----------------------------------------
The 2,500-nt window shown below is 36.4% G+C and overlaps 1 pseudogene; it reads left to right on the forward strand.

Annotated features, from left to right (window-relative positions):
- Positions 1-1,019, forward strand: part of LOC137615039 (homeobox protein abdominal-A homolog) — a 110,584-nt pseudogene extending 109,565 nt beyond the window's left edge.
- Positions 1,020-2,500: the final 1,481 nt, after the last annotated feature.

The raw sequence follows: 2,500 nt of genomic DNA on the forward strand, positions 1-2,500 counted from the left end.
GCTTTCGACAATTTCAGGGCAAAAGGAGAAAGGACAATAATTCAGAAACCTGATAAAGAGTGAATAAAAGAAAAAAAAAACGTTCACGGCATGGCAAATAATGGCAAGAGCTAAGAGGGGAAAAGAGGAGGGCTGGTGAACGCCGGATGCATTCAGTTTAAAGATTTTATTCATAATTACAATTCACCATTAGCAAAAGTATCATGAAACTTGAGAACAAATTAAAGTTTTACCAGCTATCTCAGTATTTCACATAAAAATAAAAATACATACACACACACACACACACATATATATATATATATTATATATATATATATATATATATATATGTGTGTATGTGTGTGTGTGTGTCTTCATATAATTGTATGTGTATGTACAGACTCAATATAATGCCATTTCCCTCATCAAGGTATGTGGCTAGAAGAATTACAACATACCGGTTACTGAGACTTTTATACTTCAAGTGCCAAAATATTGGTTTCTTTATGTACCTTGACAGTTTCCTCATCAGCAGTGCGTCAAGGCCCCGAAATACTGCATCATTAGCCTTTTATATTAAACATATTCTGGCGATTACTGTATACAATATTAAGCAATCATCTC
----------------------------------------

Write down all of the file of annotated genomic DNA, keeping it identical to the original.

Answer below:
The 2,500-nt window shown below is 36.4% G+C and overlaps 1 pseudogene; it reads left to right on the forward strand.

Annotated features, from left to right (window-relative positions):
- Positions 1-1,019, forward strand: part of LOC137615039 (homeobox protein abdominal-A homolog) — a 110,584-nt pseudogene extending 109,565 nt beyond the window's left edge.
- Positions 1,020-2,500: the final 1,481 nt, after the last annotated feature.

The raw sequence follows: 2,500 nt of genomic DNA on the forward strand, positions 1-2,500 counted from the left end.
GCTTTCGACAATTTCAGGGCAAAAGGAGAAAGGACAATAATTCAGAAACCTGATAAAGAGTGAATAAAAGAAAAAAAAAACGTTCACGGCATGGCAAATAATGGCAAGAGCTAAGAGGGGAAAAGAGGAGGGCTGGTGAACGCCGGATGCATTCAGTTTAAAGATTTTATTCATAATTACAATTCACCATTAGCAAAAGTATCATGAAACTTGAGAACAAATTAAAGTTTTACCAGCTATCTCAGTATTTCACATAAAAATAAAAATACATACACACACACACACACACATATATATATATATATTATATATATATATATATATATATATATGTGTGTATGTGTGTGTGTGTGTCTTCATATAATTGTATGTGTATGTACAGACTCAATATAATGCCATTTCCCTCATCAAGGTATGTGGCTAGAAGAATTACAACATACCGGTTACTGAGACTTTTATACTTCAAGTGCCAAAATATTGGTTTCTTTATGTACCTTGACAGTTTCCTCATCAGCAGTGCGTCAAGGCCCCGAAATACTGCATCATTAGCCTTTTATATTAAACATATTCTGGCGATTACTGTATACAATATTAAGCAATCATCTC